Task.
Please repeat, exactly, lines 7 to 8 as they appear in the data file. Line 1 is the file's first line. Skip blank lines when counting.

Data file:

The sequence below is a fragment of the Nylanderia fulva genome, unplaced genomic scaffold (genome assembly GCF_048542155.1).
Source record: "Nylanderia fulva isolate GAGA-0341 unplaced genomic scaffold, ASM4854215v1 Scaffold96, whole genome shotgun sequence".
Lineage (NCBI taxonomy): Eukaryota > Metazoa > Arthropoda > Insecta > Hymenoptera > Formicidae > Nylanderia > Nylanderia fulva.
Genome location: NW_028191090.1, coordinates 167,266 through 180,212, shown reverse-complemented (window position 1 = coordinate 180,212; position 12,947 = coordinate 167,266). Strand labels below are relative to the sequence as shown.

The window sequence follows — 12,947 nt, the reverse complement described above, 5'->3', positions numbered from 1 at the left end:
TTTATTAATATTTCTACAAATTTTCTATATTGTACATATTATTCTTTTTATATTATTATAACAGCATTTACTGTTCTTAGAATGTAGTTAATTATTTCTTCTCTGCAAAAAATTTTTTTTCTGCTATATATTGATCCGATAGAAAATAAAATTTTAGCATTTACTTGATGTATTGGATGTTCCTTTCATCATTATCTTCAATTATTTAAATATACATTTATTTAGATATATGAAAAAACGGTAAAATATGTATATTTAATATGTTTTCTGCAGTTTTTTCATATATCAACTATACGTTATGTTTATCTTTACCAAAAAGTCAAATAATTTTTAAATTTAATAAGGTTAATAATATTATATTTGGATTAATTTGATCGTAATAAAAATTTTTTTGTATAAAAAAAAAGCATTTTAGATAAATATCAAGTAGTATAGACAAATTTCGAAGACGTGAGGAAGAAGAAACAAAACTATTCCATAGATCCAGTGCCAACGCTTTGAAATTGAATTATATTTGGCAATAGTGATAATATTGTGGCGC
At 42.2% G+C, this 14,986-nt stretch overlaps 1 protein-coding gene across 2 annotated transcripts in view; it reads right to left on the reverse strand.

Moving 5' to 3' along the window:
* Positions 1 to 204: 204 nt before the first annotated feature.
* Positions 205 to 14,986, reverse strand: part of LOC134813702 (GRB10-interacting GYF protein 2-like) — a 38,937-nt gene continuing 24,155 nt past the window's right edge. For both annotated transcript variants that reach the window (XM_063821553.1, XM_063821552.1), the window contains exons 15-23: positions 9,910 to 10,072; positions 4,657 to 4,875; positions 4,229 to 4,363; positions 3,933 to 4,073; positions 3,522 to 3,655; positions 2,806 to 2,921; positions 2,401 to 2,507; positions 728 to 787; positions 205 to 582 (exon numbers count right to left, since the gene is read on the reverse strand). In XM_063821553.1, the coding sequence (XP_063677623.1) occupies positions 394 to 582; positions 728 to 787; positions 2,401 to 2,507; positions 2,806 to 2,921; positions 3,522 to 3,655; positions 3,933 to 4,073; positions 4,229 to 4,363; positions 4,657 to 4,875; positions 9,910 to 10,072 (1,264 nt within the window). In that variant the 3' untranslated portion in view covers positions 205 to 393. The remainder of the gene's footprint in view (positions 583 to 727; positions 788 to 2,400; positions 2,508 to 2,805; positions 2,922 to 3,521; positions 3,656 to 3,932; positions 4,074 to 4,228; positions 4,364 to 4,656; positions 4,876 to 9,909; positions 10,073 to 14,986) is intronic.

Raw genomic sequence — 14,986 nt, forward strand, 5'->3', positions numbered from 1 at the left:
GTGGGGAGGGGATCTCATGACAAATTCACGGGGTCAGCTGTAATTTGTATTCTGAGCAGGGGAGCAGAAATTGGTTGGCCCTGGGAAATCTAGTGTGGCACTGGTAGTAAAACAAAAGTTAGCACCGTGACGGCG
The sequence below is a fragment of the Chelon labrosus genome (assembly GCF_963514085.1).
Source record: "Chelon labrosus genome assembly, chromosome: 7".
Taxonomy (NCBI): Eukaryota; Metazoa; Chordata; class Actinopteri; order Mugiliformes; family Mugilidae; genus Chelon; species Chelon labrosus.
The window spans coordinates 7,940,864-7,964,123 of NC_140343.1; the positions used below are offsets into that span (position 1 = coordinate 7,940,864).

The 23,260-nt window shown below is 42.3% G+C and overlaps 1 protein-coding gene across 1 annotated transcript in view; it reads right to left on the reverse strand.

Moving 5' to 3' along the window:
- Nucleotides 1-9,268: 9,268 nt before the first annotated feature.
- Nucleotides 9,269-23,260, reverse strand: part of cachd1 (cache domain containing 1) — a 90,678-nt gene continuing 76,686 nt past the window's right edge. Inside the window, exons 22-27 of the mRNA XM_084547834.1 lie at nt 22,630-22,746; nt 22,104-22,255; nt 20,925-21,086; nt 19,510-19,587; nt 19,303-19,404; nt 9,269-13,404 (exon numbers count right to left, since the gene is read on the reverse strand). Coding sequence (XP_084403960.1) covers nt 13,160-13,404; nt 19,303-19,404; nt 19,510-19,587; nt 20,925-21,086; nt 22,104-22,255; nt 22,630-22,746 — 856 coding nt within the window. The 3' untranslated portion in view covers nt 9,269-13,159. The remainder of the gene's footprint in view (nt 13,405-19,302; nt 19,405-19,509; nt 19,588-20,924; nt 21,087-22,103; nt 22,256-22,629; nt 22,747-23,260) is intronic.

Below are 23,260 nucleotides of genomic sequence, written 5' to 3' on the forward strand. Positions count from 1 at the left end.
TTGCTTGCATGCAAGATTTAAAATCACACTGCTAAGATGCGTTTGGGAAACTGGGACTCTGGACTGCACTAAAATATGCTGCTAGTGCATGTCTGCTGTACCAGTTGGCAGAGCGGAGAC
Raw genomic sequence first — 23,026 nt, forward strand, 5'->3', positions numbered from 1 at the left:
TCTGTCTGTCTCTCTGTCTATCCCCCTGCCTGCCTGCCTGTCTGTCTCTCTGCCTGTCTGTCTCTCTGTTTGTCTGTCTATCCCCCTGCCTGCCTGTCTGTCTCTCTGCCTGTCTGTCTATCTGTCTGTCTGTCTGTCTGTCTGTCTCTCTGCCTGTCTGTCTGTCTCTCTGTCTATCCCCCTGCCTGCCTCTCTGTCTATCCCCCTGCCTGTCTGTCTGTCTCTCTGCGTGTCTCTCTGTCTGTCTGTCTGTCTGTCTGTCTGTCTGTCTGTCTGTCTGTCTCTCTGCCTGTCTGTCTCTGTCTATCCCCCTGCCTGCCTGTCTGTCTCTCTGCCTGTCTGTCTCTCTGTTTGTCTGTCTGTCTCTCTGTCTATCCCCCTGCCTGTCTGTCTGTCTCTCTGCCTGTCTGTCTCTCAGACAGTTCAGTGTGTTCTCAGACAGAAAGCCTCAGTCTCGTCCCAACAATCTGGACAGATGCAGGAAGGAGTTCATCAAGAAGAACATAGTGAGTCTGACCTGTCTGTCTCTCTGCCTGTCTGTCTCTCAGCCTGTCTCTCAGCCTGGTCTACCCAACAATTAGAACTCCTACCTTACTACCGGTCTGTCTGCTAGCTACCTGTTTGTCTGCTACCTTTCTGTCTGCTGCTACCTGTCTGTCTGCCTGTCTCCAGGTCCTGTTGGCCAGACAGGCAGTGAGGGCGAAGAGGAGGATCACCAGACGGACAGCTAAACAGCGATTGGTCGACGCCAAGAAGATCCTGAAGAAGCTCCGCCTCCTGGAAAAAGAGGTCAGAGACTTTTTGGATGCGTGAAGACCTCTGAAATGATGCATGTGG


At 42.2% G+C, this 14,986-nt stretch overlaps 1 protein-coding gene across 2 annotated transcripts in view; it reads right to left on the reverse strand.

Moving 5' to 3' along the window: